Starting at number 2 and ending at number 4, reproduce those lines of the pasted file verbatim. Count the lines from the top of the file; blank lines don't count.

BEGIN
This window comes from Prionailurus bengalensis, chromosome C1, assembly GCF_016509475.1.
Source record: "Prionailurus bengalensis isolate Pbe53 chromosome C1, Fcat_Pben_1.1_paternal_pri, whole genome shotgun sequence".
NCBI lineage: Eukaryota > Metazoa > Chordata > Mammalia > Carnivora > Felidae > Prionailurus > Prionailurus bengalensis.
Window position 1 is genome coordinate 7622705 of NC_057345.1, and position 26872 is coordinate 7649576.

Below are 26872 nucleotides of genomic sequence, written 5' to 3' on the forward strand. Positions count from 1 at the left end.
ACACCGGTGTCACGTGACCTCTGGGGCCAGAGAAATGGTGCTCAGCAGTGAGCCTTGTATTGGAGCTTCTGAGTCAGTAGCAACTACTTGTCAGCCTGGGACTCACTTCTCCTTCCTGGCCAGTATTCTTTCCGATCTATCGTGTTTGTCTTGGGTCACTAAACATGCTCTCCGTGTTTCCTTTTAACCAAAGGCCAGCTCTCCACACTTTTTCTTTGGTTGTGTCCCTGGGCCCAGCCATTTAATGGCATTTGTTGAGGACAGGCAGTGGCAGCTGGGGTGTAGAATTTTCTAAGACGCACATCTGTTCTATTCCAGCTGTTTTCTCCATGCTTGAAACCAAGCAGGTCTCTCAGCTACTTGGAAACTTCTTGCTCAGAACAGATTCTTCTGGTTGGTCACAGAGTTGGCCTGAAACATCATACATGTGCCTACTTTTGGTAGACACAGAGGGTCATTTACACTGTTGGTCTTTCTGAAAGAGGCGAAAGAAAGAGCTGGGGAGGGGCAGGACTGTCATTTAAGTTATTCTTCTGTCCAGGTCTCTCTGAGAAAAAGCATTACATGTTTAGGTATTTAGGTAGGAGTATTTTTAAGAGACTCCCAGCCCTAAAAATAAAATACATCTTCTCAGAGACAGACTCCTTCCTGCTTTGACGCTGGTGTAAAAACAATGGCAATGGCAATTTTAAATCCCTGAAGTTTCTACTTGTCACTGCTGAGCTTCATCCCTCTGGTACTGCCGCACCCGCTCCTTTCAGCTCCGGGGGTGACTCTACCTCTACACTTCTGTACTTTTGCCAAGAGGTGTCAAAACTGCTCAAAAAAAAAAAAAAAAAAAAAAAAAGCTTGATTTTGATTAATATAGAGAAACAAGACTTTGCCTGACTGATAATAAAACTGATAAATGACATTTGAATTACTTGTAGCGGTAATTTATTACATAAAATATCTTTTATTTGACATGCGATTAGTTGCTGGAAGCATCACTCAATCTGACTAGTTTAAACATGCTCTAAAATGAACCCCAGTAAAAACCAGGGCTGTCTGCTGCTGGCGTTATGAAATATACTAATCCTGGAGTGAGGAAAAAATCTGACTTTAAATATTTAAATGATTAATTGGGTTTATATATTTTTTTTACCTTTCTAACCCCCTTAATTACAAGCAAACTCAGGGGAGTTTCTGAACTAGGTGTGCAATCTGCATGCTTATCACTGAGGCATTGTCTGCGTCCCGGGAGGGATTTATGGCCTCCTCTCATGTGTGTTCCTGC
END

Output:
Source record: "Prionailurus bengalensis isolate Pbe53 chromosome C1, Fcat_Pben_1.1_paternal_pri, whole genome shotgun sequence".
NCBI lineage: Eukaryota > Metazoa > Chordata > Mammalia > Carnivora > Felidae > Prionailurus > Prionailurus bengalensis.
Window position 1 is genome coordinate 7622705 of NC_057345.1, and position 26872 is coordinate 7649576.